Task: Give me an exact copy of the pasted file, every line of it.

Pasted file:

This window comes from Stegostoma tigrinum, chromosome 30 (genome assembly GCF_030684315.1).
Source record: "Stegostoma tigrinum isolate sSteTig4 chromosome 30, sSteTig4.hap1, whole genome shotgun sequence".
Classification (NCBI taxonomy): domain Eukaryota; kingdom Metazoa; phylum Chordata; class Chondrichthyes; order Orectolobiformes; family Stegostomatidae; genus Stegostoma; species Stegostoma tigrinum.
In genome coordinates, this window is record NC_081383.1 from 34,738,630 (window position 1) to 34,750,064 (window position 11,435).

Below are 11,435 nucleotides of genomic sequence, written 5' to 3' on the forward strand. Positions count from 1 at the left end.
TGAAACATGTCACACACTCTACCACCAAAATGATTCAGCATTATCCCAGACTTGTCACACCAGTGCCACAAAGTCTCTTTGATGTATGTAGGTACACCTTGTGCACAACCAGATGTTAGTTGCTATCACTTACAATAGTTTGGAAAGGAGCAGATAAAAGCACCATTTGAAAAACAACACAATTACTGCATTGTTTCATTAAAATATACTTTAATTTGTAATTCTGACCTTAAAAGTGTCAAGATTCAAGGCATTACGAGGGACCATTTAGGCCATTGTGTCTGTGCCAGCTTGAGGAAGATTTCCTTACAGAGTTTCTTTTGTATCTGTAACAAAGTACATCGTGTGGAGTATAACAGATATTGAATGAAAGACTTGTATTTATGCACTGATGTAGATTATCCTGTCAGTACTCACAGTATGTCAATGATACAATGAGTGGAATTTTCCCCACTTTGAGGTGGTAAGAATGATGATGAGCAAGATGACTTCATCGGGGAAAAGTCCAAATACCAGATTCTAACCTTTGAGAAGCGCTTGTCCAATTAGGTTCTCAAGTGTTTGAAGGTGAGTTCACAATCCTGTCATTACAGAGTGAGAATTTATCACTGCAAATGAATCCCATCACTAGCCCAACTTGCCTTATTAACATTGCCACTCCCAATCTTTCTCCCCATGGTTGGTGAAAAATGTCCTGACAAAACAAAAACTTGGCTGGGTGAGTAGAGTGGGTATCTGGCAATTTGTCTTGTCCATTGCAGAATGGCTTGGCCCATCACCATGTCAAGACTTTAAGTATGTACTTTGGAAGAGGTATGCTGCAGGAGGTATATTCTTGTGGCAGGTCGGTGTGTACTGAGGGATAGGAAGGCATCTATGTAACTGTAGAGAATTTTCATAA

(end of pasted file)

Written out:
This window comes from Stegostoma tigrinum, chromosome 30 (genome assembly GCF_030684315.1).
Source record: "Stegostoma tigrinum isolate sSteTig4 chromosome 30, sSteTig4.hap1, whole genome shotgun sequence".
Classification (NCBI taxonomy): domain Eukaryota; kingdom Metazoa; phylum Chordata; class Chondrichthyes; order Orectolobiformes; family Stegostomatidae; genus Stegostoma; species Stegostoma tigrinum.
In genome coordinates, this window is record NC_081383.1 from 34,738,630 (window position 1) to 34,750,064 (window position 11,435).

Below are 11,435 nucleotides of genomic sequence, written 5' to 3' on the forward strand. Positions count from 1 at the left end.
TGAAACATGTCACACACTCTACCACCAAAATGATTCAGCATTATCCCAGACTTGTCACACCAGTGCCACAAAGTCTCTTTGATGTATGTAGGTACACCTTGTGCACAACCAGATGTTAGTTGCTATCACTTACAATAGTTTGGAAAGGAGCAGATAAAAGCACCATTTGAAAAACAACACAATTACTGCATTGTTTCATTAAAATATACTTTAATTTGTAATTCTGACCTTAAAAGTGTCAAGATTCAAGGCATTACGAGGGACCATTTAGGCCATTGTGTCTGTGCCAGCTTGAGGAAGATTTCCTTACAGAGTTTCTTTTGTATCTGTAACAAAGTACATCGTGTGGAGTATAACAGATATTGAATGAAAGACTTGTATTTATGCACTGATGTAGATTATCCTGTCAGTACTCACAGTATGTCAATGATACAATGAGTGGAATTTTCCCCACTTTGAGGTGGTAAGAATGATGATGAGCAAGATGACTTCATCGGGGAAAAGTCCAAATACCAGATTCTAACCTTTGAGAAGCGCTTGTCCAATTAGGTTCTCAAGTGTTTGAAGGTGAGTTCACAATCCTGTCATTACAGAGTGAGAATTTATCACTGCAAATGAATCCCATCACTAGCCCAACTTGCCTTATTAACATTGCCACTCCCAATCTTTCTCCCCATGGTTGGTGAAAAATGTCCTGACAAAACAAAAACTTGGCTGGGTGAGTAGAGTGGGTATCTGGCAATTTGTCTTGTCCATTGCAGAATGGCTTGGCCCATCACCATGTCAAGACTTTAAGTATGTACTTTGGAAGAGGTATGCTGCAGGAGGTATATTCTTGTGGCAGGTCGGTGTGTACTGAGGGATAGGAAGGCATCTATGTAACTGTAGAGAATTTTCATAA